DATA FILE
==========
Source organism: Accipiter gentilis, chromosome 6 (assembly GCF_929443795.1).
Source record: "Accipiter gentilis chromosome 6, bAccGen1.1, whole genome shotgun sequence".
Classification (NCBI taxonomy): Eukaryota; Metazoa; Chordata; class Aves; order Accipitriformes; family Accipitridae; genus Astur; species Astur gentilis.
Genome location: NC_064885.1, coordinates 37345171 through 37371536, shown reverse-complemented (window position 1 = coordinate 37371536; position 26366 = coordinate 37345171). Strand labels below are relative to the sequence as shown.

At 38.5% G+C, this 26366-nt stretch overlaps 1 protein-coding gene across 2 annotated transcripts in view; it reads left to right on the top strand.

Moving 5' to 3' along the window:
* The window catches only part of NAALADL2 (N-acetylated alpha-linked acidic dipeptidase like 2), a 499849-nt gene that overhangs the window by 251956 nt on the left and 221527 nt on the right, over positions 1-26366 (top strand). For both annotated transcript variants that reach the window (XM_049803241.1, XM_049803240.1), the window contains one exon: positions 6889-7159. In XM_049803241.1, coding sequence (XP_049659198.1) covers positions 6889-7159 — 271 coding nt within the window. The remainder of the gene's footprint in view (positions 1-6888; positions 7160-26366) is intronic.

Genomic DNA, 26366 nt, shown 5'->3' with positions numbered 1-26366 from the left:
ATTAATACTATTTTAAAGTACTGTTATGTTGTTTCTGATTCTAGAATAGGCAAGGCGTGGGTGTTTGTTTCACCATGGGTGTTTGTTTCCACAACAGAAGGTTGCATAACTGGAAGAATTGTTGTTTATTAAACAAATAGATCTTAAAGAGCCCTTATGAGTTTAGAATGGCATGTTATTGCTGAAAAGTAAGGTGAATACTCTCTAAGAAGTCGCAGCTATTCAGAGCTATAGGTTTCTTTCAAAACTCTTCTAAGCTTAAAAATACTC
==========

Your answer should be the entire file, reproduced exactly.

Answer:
Source organism: Accipiter gentilis, chromosome 6 (assembly GCF_929443795.1).
Source record: "Accipiter gentilis chromosome 6, bAccGen1.1, whole genome shotgun sequence".
Classification (NCBI taxonomy): Eukaryota; Metazoa; Chordata; class Aves; order Accipitriformes; family Accipitridae; genus Astur; species Astur gentilis.
Genome location: NC_064885.1, coordinates 37345171 through 37371536, shown reverse-complemented (window position 1 = coordinate 37371536; position 26366 = coordinate 37345171). Strand labels below are relative to the sequence as shown.

At 38.5% G+C, this 26366-nt stretch overlaps 1 protein-coding gene across 2 annotated transcripts in view; it reads left to right on the top strand.

Moving 5' to 3' along the window:
* The window catches only part of NAALADL2 (N-acetylated alpha-linked acidic dipeptidase like 2), a 499849-nt gene that overhangs the window by 251956 nt on the left and 221527 nt on the right, over positions 1-26366 (top strand). For both annotated transcript variants that reach the window (XM_049803241.1, XM_049803240.1), the window contains one exon: positions 6889-7159. In XM_049803241.1, coding sequence (XP_049659198.1) covers positions 6889-7159 — 271 coding nt within the window. The remainder of the gene's footprint in view (positions 1-6888; positions 7160-26366) is intronic.

Genomic DNA, 26366 nt, shown 5'->3' with positions numbered 1-26366 from the left:
ATTAATACTATTTTAAAGTACTGTTATGTTGTTTCTGATTCTAGAATAGGCAAGGCGTGGGTGTTTGTTTCACCATGGGTGTTTGTTTCCACAACAGAAGGTTGCATAACTGGAAGAATTGTTGTTTATTAAACAAATAGATCTTAAAGAGCCCTTATGAGTTTAGAATGGCATGTTATTGCTGAAAAGTAAGGTGAATACTCTCTAAGAAGTCGCAGCTATTCAGAGCTATAGGTTTCTTTCAAAACTCTTCTAAGCTTAAAAATACTC